- Witchcraft Goes Mainstream, by Brooks Alexander
- About the Author, Brooks Alexander
- The Contemporary Relevance of 'Witchcraft Goes Mainstream'
- Witchcraft Goes Mainstream: Copyright and Additional Information
- Witchcraft Goes Mainstream -- Table of Contents
- A Note on Terms and Capitalization
- Introduction: My Encounters With Modern Witchcraft
- Chapter 1: "Witchcraft," "Neopaganism": What Are We Talking About, Exactly?
- Chapter 2: The Halloween Witch is Dead: The Changing Face of Modern Witchcraft
- Chapter 3: Teens and the Media: Witchcraft in Popular Entertainment
- Chapter 4: Witchcraft in Popular Entertainment: The Craft, Buffy and Beyond
- Chapter 5: Three Myths about Modern Witchcraft
- Chapter 6: Witchcraft for Real -- Was There or Wasn't There?
- Chapter 7: From Witchcraft to Wicca: 1700 -- 2000
- Conclusion: Witchcraft, Christianity and Cultural Change
- A Final Word From the Author: What Now?
- Appendix A: Witchcraft in the Military
- Appendix B: A Brief Annotated Bibliography for Further Reading
- Witchcraft Goes Mainstrain -- Bibliography
Brooks Alexander earned a degree in Political Science from Texas Christian University in 1958, and did two further years of graduate study at TCU in International Politics.
He attended the University of Texas Law School at Austin full-time for three years; in 1962 he wrote the prize-winning brief for his school’s team at the National Moot Court Competition. Then, in 1964, he “turned on, tuned in and dropped out” (after taking peyote) to become part of the emerging drug and occult “counterculture”.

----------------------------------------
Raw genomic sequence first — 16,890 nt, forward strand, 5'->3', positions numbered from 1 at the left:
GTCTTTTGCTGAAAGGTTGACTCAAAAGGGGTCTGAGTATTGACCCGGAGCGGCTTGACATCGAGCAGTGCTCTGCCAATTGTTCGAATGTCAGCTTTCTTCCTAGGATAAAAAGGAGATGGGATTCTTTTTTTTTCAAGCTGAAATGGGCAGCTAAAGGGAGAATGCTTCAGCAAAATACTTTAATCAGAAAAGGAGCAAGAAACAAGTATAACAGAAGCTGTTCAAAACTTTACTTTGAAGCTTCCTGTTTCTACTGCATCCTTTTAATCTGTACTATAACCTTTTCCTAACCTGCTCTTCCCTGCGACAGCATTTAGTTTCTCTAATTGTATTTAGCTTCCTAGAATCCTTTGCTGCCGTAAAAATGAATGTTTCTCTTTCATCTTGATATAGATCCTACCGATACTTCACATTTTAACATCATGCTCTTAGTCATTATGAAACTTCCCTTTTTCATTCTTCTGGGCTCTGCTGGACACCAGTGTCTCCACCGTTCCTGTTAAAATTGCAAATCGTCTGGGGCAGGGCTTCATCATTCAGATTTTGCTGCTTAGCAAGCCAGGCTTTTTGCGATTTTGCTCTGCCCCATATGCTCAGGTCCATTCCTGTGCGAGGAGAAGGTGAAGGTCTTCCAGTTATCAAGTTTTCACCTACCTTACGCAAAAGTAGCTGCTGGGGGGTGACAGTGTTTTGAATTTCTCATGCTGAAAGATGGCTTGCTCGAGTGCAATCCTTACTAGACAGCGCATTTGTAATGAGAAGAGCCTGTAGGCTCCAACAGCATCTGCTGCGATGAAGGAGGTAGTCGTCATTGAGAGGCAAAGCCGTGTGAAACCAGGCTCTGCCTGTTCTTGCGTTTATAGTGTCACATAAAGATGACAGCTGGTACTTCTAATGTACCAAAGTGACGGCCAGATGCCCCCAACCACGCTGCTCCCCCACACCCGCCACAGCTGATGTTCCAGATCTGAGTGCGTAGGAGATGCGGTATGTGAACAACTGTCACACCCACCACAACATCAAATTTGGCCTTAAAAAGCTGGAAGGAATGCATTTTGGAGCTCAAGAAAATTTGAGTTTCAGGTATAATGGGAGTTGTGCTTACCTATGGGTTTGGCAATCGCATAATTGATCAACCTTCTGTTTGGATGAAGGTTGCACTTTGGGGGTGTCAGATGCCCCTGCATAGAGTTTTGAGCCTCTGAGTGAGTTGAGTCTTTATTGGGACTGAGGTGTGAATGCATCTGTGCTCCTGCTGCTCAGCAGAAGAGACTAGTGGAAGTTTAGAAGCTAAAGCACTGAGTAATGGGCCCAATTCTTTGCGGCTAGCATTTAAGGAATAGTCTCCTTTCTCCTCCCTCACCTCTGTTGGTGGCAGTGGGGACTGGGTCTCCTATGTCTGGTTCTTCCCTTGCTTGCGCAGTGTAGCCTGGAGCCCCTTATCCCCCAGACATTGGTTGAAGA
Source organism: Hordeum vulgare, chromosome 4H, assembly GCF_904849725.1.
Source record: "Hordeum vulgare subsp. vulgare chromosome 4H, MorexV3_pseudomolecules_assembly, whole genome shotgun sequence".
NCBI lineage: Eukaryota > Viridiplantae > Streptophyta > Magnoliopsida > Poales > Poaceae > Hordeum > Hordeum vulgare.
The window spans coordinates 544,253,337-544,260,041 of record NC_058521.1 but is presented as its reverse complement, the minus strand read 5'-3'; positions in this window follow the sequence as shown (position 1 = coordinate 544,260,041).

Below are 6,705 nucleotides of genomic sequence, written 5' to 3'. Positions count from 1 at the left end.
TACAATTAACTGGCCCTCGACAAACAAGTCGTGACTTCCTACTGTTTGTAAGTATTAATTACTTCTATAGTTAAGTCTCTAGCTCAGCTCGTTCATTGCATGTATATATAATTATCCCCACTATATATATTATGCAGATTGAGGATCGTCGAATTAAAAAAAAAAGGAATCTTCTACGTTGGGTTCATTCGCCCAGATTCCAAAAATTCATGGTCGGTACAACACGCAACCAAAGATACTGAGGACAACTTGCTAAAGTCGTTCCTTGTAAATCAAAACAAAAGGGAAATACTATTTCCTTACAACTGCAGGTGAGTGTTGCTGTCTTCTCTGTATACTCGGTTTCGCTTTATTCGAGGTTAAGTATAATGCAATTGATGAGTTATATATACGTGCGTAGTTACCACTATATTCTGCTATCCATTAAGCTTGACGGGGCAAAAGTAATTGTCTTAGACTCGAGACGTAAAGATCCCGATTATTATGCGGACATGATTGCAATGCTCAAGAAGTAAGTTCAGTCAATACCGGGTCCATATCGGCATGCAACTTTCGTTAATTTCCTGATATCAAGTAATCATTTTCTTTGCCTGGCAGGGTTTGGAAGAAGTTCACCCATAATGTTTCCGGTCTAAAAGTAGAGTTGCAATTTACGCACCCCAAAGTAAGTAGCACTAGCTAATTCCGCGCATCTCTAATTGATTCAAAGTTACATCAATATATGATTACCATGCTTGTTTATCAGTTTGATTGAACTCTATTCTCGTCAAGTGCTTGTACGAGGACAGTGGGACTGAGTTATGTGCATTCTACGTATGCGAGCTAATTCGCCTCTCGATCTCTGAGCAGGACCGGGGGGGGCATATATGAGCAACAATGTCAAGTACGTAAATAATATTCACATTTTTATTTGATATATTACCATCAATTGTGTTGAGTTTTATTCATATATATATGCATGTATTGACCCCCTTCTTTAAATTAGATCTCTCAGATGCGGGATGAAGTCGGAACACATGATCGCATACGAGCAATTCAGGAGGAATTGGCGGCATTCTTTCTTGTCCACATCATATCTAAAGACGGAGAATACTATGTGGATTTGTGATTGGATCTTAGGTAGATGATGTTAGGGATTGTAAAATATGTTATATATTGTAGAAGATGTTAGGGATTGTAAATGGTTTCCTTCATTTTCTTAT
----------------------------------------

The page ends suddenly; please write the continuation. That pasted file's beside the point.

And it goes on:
He quickly absorbed the Eastern philosophies and spiritual enthusiasms that suffused the growing psychedelic movement, as promoted by people like Timothy Leary and Richard Alpert. He also migrated to New York City, where he worked as an Insurance Claims Adjuster and took LSD for the first time. In August,1965, Alexander quit his job in Manhattan and bought a one-way ticket to California, the epicenter of the counterculture. After a three-day bus ride across the country, he arrived in Los Angeles on the day that the Watts Riots started.
While in L. A., Alexander worked as a Title Searcher and served as law-clerk for the President of the Criminal Lawyers’ Bar Association. At the same time, he was pursuing new-found artistic abilities; in 1966, he moved to San Diego to work as a commercial artist, producing custom rug designs for an international carpet company.
As part of his spiritual search, Alexander became an early initiate of Transcendental Meditation (TM) in 1966. That same year, he was informally “initiated” into the experience of occult gnosis (i.e., that Mind is the ground of all Reality) by A. Stanley Owsley, the so-called “Henry Ford of LSD.”
In the Spring of 1967, Alexander moved to San Francisco’s Haight-Ashbury for the much publicized “Summer of Love.” While there, he avidly pursued his goal of enlightenment by any means available — including both TM and psychedelic drugs. In the meantime, he earned his living as a graphic artist, producing cover artwork for several of the “underground newspapers” that were popular at the time.